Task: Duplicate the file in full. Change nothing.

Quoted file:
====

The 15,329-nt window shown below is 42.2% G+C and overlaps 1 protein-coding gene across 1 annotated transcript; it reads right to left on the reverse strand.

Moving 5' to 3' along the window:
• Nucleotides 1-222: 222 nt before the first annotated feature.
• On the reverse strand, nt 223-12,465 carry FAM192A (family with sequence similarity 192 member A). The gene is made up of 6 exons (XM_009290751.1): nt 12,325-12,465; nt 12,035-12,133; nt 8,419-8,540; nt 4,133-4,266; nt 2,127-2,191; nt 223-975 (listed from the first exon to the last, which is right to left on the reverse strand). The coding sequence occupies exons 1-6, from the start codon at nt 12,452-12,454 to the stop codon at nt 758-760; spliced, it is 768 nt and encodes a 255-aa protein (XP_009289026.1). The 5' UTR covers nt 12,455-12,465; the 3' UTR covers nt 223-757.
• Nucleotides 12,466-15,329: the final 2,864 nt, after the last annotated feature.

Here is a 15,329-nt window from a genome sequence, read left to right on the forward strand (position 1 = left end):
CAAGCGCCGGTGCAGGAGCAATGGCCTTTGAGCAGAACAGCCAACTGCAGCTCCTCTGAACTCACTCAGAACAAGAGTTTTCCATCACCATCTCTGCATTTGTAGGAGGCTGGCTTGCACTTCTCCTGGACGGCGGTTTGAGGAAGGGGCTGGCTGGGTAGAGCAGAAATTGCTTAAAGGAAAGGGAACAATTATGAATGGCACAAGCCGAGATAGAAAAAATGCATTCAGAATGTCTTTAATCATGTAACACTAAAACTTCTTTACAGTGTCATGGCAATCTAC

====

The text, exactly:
The 15,329-nt window shown below is 42.2% G+C and overlaps 1 protein-coding gene across 1 annotated transcript; it reads right to left on the reverse strand.

Moving 5' to 3' along the window:
• Nucleotides 1-222: 222 nt before the first annotated feature.
• On the reverse strand, nt 223-12,465 carry FAM192A (family with sequence similarity 192 member A). The gene is made up of 6 exons (XM_009290751.1): nt 12,325-12,465; nt 12,035-12,133; nt 8,419-8,540; nt 4,133-4,266; nt 2,127-2,191; nt 223-975 (listed from the first exon to the last, which is right to left on the reverse strand). The coding sequence occupies exons 1-6, from the start codon at nt 12,452-12,454 to the stop codon at nt 758-760; spliced, it is 768 nt and encodes a 255-aa protein (XP_009289026.1). The 5' UTR covers nt 12,455-12,465; the 3' UTR covers nt 223-757.
• Nucleotides 12,466-15,329: the final 2,864 nt, after the last annotated feature.

Here is a 15,329-nt window from a genome sequence, read left to right on the forward strand (position 1 = left end):
CAAGCGCCGGTGCAGGAGCAATGGCCTTTGAGCAGAACAGCCAACTGCAGCTCCTCTGAACTCACTCAGAACAAGAGTTTTCCATCACCATCTCTGCATTTGTAGGAGGCTGGCTTGCACTTCTCCTGGACGGCGGTTTGAGGAAGGGGCTGGCTGGGTAGAGCAGAAATTGCTTAAAGGAAAGGGAACAATTATGAATGGCACAAGCCGAGATAGAAAAAATGCATTCAGAATGTCTTTAATCATGTAACACTAAAACTTCTTTACAGTGTCATGGCAATCTAC